Ken Cosgrove is The Governor, Teddy and Peggy are organizing ‘Saturday Night Live’ sketches in the office, Harry’s trying to pay hookers in travelers checks, Don’s crying like a baby, creepy Glenn is a knight in shining armor for more reasons than just bringing the beer, Sally’s smoking in the car with Betty, and Bob Benson has a secret beyond his ability to speak perfect Spanish.
Just another week on ‘Mad Men’, right?
Let’s start with Bob Benson and Pete Campbell, in a story that felt eerily and intentionally familiar, and served as the spine of this whole hour.
Since the polite young man known as Bob (real name: unknown) became a junior account executive at the agency, fans of ‘Mad Men’ have been furiously theorizing about what his play is. Nobody in the ‘Mad Men’ universe is nice, let alone polite, so he must be hiding a dark secret, right?
Why yes, yes he must.
We already know that the only person in the office with the particular combination of pettiness, spitefulness and persistence to suss out a false identity is Pete. He did it in season one, when he ‘borrowed’ a package from Don’s late brother and meticulously pieced together the story of Dick Whitman.
Back then, the catalyst for Pete’s detective work was Don’s stated desire to fire him. Here, it’s the pass that Bob made at Pete last week, and Pete’s unique tendency to respond to getting 90% of what he wants by letting the remaining 10% ruin his life. Ken takes a buckshot to the eye courtesy of the Ford yahoos and hands over the agency’s biggest account to Pete. But the partners want continuity, and despite Pete’s protests, keep Bob on the account. Things get heated between Bob and Pete – apparently the one thing Bob Benson doesn’t tolerate is impoliteness – and the two retire to the quarters to pout.
Bob confides to his lover(?) Manolo, while Pete starts scheming, calling up the always-available Duck Phillips to try to get Bob another job offer. But Duck uncovers something much more juicy, mainly that none of Bob’s resume checks out, that he was a manservant in some kind of West Virginia-based cult. Or something; I don’t know I think I might have blacked out.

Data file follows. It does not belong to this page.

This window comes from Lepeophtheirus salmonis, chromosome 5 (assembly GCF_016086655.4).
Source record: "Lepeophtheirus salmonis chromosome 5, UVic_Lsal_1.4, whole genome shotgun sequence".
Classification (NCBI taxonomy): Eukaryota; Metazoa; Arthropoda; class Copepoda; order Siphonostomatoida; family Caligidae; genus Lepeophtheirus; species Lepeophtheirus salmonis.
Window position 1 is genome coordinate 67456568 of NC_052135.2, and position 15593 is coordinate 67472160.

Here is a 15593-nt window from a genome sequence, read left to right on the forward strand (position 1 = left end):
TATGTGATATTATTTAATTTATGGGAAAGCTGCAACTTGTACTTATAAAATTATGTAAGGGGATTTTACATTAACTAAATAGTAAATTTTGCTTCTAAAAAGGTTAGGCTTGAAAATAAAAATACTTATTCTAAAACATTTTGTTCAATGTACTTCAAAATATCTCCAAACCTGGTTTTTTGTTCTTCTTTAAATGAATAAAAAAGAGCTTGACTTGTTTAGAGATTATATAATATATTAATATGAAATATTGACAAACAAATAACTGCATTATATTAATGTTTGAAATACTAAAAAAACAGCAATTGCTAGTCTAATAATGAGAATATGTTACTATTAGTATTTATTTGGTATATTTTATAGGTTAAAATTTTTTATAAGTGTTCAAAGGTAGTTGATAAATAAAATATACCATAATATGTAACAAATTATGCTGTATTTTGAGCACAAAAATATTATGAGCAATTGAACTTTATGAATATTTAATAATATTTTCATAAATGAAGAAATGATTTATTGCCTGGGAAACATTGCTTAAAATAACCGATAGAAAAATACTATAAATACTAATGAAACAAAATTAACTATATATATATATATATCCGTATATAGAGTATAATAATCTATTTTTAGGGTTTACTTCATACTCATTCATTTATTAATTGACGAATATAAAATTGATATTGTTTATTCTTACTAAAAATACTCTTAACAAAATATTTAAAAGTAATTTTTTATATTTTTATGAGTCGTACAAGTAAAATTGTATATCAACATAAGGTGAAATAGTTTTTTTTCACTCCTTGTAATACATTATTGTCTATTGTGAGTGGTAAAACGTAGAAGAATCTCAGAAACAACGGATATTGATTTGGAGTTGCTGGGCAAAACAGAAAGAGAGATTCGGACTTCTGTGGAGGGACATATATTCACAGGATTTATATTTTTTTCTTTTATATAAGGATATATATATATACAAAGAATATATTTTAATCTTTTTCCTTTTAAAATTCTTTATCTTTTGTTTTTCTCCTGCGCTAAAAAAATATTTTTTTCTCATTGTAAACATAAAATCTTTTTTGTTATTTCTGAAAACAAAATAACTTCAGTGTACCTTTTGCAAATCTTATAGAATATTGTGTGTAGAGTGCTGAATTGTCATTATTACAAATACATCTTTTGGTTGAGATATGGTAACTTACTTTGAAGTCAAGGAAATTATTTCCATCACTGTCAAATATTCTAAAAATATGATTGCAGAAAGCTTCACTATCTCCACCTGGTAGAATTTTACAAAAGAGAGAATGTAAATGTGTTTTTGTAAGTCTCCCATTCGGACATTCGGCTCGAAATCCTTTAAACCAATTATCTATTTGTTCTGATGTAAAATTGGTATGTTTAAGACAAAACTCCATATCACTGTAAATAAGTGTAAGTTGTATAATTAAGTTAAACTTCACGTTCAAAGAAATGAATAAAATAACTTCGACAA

For the second time, Pete knows the deepest, darkest scret of one of his co-workers. He remembers how it turned out the first time: Pete played hardball with Don, backed him into a corner until Don called his bluff, followed through and spilled the beans to Burt Cooper, and was rebuffed with what is arguably still the most devastating line of the series to date: “Who cares?”. Bob isn’t in the same position of power that Don was then, but he’s liked by all the partners, Cutler especially, and making a play to get Bob disgraced or blackmailing him into quitting could have unforessen consequences. Pete is aware of this.
So this time he plays his hand close to the vest, realizing that as long as he keeps Bob’s secret, he retains a healthy measure of control over him. In a spellbinding rapid-fire sequence, Pete goes from appearing to force Bob out of the company to agreeing to work with him, provided Bob stops trying to seduce him and Manolo stops canoodling with Pete’s mom. It’s a savvy play for Pete, one that’s been five years in the making, and a rare triumph for him in a season that’s seen him crash almost as badly as Don.
Speak of the devil, Don joined Pete this week in taking control of a work relationship. With evidence of Peggy and Ted’s affection for each other unavoidable, Don makes an old-school Don Draper play to drive a wedge between them with shocking force while simultaneously scoring a minor victory with a client. By the end of the hour, Ted is humiliated, and Peggy is on the verge of tears calling Don a monster.
Is he? You can make a case either way. On one hand, you could argue that no one is more qualified than Don Draper to warn against the perils of office relationships. He himself turned down Peggy’s advances once upon a time, and judging by the way his current marriage is going, he’d probably like a do-over on his own foray into office love (not that any of it is Megan’s fault). And though Ted understandably believes otherwise, Don actually wasn’t responsible for going back on his word regarding Oceanspray; he tried to talk Harry out of it, despite the fact that it’s a great account for the company.
On the other hand, you could read Don’s actions as motivated entirely by selfish reasons, mainly his longstanding desire for everyone around him to be as miserable as he is. He has to recognize that Ted is a much better man than he, and Don can’t bear to see him live happily ever after with hi former protege. And despite the fact that his big play worked, putting Teddy on the spot like that in the meeting and invoking Gleason’s death to squeeze another ten grand out of a client is, well, pretty monstrous.
Finally, there was a healthy dose of Sally this week, who following last week’s seminal moment made the incredibly wise decision to get the hell away from both her parents and try her chances at boarding school. Sure she has to deal with obnoxious cliques and almost being raped by Glenn’s somehow-creepier friend, but it’s still probably preferable to life with Don or Betty. Glenn rides to her rescue at the last minute, and Sally copes with the lingering trauma the same way everyone on this show does: smoking.
Another outstanding episode of ‘Mad Men’. What are we in store for in next week’s finale? Your guess is as good as mine, but based on this series’ track record, I expect ‘Mad Men’ to nail the landing.